With drafting assistance from our Washington University School of Law extern, Alexander Fersa.

It seems the California Supreme Court agrees with Cole Porter that “times have changed.”

Abrogating 50 years of binding case law, in In re estate of Duke, the California Supreme Court elected to treat wills the same as trusts are treated under the Uniform Trust Code by allowing courts to look to extrinsic evidence when determining the intent of the testator. The Court concluded that an unambiguous will may be reformed if clear and convincing evidence establishes (1) that the will contains a mistake in the expression of the testator’s intent at the time the will was drafted and (2) the testator’s actual specific intent at the time the will was drafted.

The Court determined that there is no justification for a categorical bar on reformation of unambiguous wills so long as the reformation is supported by clear and convincing evidence, which would provide adequate protection against evidentiary concerns that originally led to the bar on reformations of unambiguous wills.

In this case, Duke wrote a holographic (i.e. hand-written, unwitnessed) will in 1984, providing that all of his property was to be given to his wife, but if he and his wife died in a common disaster, his property was to go to named charities. Duke’s wife died in 1997, but Duke never revised his will after her death.

When Duke died in 2007, the charities petitioned the court to admit the will to probate as the beneficiaries of the will. Duke’s nephews, however, as his only surviving heirs, objected, arguing that Duke had died intestate (without a valid will) since the condition in Duke’s holographic will was not ambiguous and there was no provision in the will disposing of the property in the event that Duke’s wife simply predeceased him.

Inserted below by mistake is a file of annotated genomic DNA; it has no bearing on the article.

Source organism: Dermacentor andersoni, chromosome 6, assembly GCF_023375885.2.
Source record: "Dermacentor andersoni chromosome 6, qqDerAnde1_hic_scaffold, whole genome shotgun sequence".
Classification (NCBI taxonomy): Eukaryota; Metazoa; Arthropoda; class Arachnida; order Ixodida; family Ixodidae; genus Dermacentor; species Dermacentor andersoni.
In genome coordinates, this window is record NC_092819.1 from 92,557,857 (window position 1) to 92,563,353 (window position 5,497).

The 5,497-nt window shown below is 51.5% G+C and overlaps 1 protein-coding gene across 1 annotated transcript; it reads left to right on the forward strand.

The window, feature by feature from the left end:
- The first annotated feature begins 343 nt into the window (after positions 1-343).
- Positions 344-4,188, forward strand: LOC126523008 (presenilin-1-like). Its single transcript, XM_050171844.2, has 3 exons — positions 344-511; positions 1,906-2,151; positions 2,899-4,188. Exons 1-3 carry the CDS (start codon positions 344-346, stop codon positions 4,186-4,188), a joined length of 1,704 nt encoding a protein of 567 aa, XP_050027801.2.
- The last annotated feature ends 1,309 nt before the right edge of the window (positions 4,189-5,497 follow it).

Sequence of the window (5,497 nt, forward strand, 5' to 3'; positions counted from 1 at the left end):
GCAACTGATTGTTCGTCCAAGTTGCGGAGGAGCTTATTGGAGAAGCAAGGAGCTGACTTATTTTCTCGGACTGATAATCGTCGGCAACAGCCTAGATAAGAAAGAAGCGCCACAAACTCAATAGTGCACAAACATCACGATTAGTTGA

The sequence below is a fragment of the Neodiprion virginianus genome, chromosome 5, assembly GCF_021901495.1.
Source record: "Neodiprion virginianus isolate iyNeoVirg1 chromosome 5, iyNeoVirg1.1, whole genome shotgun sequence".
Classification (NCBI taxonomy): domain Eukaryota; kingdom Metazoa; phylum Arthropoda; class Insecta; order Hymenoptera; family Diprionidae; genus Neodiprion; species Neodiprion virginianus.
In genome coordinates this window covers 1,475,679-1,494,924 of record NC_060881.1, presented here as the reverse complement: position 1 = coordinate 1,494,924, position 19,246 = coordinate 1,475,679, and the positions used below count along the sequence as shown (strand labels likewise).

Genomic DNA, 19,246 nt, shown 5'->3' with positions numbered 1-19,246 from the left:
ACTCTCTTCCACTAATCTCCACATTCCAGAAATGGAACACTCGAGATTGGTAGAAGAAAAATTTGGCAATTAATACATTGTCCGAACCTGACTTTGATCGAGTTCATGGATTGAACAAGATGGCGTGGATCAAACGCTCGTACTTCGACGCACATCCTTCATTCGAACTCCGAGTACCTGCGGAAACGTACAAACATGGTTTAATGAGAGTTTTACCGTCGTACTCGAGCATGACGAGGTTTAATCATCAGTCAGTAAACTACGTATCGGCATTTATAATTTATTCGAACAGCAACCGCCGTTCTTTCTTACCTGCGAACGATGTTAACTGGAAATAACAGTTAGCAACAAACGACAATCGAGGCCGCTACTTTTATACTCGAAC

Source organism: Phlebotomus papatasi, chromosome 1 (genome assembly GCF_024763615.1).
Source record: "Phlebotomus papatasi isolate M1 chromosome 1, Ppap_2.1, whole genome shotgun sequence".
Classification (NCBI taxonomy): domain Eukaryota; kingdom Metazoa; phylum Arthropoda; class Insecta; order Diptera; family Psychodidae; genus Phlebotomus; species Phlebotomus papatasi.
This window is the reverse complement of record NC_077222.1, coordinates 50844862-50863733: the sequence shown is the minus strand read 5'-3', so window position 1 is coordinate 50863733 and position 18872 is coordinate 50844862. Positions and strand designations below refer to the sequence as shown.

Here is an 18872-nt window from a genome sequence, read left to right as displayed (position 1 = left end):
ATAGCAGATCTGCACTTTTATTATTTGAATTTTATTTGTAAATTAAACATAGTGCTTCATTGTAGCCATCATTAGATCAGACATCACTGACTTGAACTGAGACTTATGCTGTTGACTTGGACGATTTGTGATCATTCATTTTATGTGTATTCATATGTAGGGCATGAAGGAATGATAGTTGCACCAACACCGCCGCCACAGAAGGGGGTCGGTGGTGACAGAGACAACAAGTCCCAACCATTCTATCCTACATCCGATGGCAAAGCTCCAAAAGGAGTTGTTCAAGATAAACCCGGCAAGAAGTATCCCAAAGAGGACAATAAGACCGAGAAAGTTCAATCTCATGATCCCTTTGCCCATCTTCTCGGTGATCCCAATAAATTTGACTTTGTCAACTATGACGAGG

The Court had previously ruled that although a will is to be construed according to the intention of the testator and in a manner so as to avoid intestacy, a court may not rewrite an unambiguous will including provisions that testator did not write or include.

After fully reviewing the Court’s long-standing rule against considering extrinsic evidence to determine the testator’s intent when construing an unambiguous will, the Court concluded that the bar against the reformation of wills is not justified, in light of the evolution of the law of probate and modern theories of interpretation of writings.

The Court concluded that a change in the law is warranted to allow the reformation of an unambiguous will. After all, courts currently consider extrinsic evidence to determine whether a will was signed with formalities, or when a will is ambiguous. This law change permitting extrinsic evidence (provided it is clear and convincing) to be introduced to establish mistake and probable intent ensures that the principles applicable to wills and those applicable to trusts, where reformation is permitted by statute, are consistently applied. By requiring the evidence be clear and convincing, the probable intent of the testator is adequately protected.

Finally, the Court concluded that the present case was an appropriate case for changing the law regarding the remedy of reformation. First, it was unlikely that, at the time of drafting his will, Duke only wished to address the disposition of his property should he predecease his wife or if they both died in a common disaster. Moreover, reformation in this case, so long as the evidence establishes probable intent by clear and convincing evidence, would avoid unjust enrichment of Duke’s statutory heirs-at-law.